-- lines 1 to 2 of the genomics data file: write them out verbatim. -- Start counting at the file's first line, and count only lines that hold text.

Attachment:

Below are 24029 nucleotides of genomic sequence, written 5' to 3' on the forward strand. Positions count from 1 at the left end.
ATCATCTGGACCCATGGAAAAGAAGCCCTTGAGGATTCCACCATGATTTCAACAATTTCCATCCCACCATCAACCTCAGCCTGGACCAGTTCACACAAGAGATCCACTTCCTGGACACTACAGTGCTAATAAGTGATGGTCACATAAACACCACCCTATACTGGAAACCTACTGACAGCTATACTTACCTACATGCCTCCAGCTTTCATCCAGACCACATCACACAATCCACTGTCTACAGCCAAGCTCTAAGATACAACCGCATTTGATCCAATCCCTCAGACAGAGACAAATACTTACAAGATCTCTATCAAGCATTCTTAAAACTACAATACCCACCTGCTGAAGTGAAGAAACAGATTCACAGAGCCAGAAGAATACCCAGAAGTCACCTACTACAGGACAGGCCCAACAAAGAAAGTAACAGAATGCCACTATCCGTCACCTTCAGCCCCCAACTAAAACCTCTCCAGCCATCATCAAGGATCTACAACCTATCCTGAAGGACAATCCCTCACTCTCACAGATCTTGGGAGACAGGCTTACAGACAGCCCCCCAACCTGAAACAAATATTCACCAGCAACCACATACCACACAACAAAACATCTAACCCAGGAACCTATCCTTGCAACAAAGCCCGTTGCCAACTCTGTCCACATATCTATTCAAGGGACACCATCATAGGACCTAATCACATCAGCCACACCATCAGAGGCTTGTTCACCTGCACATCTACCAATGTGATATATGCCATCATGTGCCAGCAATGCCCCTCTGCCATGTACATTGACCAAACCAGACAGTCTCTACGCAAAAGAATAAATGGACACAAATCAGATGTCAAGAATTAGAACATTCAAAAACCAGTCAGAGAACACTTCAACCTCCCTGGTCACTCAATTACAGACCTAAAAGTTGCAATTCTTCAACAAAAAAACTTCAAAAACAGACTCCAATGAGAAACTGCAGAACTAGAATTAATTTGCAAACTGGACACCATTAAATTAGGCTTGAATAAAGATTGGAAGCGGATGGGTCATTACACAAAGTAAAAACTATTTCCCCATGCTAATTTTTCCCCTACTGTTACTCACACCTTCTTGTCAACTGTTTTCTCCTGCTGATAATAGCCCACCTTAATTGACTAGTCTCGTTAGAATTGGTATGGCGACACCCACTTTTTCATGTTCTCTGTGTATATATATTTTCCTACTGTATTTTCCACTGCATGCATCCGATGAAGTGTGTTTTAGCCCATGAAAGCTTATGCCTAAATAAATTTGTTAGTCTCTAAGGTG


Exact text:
Below are 24029 nucleotides of genomic sequence, written 5' to 3' on the forward strand. Positions count from 1 at the left end.
ATCATCTGGACCCATGGAAAAGAAGCCCTTGAGGATTCCACCATGATTTCAACAATTTCCATCCCACCATCAACCTCAGCCTGGACCAGTTCACACAAGAGATCCACTTCCTGGACACTACAGTGCTAATAAGTGATGGTCACATAAACACCACCCTATACTGGAAACCTACTGACAGCTATACTTACCTACATGCCTCCAGCTTTCATCCAGACCACATCACACAATCCACTGTCTACAGCCAAGCTCTAAGATACAACCGCATTTGATCCAATCCCTCAGACAGAGACAAATACTTACAAGATCTCTATCAAGCATTCTTAAAACTACAATACCCACCTGCTGAAGTGAAGAAACAGATTCACAGAGCCAGAAGAATACCCAGAAGTCACCTACTACAGGACAGGCCCAACAAAGAAAGTAACAGAATGCCACTATCCGTCACCTTCAGCCCCCAACTAAAACCTCTCCAGCCATCATCAAGGATCTACAACCTATCCTGAAGGACAATCCCTCACTCTCACAGATCTTGGGAGACAGGCTTACAGACAGCCCCCCAACCTGAAACAAATATTCACCAGCAACCACATACCACACAACAAAACATCTAACCCAGGAACCTATCCTTGCAACAAAGCCCGTTGCCAACTCTGTCCACATATCTATTCAAGGGACACCATCATAGGACCTAATCACATCAGCCACACCATCAGAGGCTTGTTCACCTGCACATCTACCAATGTGATATATGCCATCATGTGCCAGCAATGCCCCTCTGCCATGTACATTGACCAAACCAGACAGTCTCTACGCAAAAGAATAAATGGACACAAATCAGATGTCAAGAATTAGAACATTCAAAAACCAGTCAGAGAACACTTCAACCTCCCTGGTCACTCAATTACAGACCTAAAAGTTGCAATTCTTCAACAAAAAAACTTCAAAAACAGACTCCAATGAGAAACTGCAGAACTAGAATTAATTTGCAAACTGGACACCATTAAATTAGGCTTGAATAAAGATTGGAAGCGGATGGGTCATTACACAAAGTAAAAACTATTTCCCCATGCTAATTTTTCCCCTACTGTTACTCACACCTTCTTGTCAACTGTTTTCTCCTGCTGATAATAGCCCACCTTAATTGACTAGTCTCGTTAGAATTGGTATGGCGACACCCACTTTTTCATGTTCTCTGTGTATATATATTTTCCTACTGTATTTTCCACTGCATGCATCCGATGAAGTGTGTTTTAGCCCATGAAAGCTTATGCCTAAATAAATTTGTTAGTCTCTAAGGTG